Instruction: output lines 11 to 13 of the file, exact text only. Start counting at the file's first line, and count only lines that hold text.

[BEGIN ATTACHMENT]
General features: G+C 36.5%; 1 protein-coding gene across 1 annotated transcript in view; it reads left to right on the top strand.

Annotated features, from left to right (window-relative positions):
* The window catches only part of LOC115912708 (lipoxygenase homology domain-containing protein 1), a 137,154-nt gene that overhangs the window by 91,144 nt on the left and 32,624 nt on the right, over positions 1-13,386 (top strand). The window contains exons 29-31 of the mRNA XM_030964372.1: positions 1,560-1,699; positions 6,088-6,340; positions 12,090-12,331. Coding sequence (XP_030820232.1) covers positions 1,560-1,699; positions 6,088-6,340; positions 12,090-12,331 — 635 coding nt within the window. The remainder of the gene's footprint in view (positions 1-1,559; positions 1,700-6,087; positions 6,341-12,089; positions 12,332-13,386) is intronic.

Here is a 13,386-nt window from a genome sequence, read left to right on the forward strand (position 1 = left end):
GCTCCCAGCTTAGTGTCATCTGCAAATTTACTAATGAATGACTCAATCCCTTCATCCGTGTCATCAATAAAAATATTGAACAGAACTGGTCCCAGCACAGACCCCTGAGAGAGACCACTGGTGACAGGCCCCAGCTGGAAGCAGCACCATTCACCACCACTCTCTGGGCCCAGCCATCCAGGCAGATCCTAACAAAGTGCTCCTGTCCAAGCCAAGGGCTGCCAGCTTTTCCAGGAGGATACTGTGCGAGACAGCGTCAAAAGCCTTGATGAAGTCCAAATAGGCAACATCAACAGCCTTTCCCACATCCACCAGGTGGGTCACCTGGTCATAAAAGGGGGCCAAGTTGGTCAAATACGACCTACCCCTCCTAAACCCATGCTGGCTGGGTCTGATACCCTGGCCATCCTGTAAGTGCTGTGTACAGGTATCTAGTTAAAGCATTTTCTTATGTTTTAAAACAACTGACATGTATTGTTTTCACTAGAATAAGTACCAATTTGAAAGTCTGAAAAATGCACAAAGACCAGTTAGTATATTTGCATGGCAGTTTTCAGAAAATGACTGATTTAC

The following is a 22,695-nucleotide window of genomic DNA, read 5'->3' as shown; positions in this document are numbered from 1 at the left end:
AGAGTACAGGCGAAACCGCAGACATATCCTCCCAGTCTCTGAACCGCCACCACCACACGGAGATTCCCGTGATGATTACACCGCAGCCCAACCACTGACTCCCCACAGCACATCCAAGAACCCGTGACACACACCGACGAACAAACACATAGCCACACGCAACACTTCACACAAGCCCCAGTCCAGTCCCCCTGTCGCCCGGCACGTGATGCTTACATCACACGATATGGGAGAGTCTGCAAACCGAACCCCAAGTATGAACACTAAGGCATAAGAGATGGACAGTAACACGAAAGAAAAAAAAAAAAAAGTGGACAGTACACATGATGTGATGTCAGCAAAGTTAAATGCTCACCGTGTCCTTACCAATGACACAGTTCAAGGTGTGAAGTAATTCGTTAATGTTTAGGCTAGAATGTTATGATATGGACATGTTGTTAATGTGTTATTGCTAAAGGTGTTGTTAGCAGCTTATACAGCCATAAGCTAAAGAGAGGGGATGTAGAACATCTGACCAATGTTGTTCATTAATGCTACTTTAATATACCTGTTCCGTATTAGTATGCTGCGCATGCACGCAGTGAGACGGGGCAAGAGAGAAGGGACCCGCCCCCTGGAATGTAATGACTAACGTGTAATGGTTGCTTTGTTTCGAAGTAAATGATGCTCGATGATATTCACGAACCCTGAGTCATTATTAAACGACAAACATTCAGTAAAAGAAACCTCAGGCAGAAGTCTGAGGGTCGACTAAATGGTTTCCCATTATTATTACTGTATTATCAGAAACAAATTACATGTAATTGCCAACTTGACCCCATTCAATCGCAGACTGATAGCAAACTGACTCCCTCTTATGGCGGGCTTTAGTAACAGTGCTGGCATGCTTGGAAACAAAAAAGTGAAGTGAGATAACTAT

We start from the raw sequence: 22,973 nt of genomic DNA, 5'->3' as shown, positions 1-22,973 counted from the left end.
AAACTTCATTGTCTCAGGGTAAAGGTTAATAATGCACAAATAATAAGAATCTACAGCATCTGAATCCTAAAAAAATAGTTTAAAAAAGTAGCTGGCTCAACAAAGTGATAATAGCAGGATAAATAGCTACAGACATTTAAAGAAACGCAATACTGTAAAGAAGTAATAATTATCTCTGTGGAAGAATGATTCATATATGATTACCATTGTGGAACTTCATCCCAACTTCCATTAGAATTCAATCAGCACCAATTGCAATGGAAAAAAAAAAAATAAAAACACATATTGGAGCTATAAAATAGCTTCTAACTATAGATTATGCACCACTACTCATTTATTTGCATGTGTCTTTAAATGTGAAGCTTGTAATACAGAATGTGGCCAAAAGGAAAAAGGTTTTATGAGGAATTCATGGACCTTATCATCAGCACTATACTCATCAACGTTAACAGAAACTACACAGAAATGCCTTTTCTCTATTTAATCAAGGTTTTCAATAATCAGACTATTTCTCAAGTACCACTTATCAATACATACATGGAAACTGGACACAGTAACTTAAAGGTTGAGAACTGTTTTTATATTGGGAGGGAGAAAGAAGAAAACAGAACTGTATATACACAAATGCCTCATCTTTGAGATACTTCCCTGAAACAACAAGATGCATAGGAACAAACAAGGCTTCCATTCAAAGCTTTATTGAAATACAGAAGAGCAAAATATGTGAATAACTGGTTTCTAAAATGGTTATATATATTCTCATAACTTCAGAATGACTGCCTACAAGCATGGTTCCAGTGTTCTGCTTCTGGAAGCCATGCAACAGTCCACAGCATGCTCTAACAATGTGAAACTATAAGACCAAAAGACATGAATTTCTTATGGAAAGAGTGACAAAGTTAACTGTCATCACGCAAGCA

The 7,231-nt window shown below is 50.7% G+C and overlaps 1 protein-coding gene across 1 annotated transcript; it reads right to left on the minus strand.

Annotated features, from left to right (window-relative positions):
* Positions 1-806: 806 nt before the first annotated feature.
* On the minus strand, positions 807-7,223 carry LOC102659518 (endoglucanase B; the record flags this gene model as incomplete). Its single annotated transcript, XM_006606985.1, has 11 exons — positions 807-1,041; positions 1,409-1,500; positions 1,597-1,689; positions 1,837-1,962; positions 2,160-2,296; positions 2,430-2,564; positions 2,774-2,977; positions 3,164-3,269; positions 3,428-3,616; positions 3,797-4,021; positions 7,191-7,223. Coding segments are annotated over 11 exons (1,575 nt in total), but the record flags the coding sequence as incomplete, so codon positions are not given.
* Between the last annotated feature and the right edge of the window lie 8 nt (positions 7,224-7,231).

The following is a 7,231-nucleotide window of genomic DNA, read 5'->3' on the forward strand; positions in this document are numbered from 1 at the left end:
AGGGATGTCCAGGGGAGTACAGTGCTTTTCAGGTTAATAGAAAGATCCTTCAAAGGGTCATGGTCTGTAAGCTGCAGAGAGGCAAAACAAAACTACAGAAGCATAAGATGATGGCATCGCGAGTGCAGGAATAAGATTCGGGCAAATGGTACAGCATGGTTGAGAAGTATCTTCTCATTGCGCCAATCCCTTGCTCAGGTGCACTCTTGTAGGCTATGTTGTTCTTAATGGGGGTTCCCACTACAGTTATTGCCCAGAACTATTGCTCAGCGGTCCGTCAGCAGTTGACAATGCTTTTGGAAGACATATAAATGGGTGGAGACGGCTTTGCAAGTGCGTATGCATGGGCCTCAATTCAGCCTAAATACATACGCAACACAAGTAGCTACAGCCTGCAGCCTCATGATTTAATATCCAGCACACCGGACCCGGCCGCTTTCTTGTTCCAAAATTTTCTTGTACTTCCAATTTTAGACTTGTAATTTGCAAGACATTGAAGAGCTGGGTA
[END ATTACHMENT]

Annotated features, from left to right (window-relative positions):
* Positions 1-806: 806 nt before the first annotated feature.
* On the minus strand, positions 807-7,223 carry LOC102659518 (endoglucanase B; the record flags this gene model as incomplete). Its single annotated transcript, XM_006606985.1, has 11 exons — positions 807-1,041; positions 1,409-1,500; positions 1,597-1,689; positions 1,837-1,962; positions 2,160-2,296; positions 2,430-2,564; positions 2,774-2,977; positions 3,164-3,269; positions 3,428-3,616; positions 3,797-4,021; positions 7,191-7,223. Coding segments are annotated over 11 exons (1,575 nt in total), but the record flags the coding sequence as incomplete, so codon positions are not given.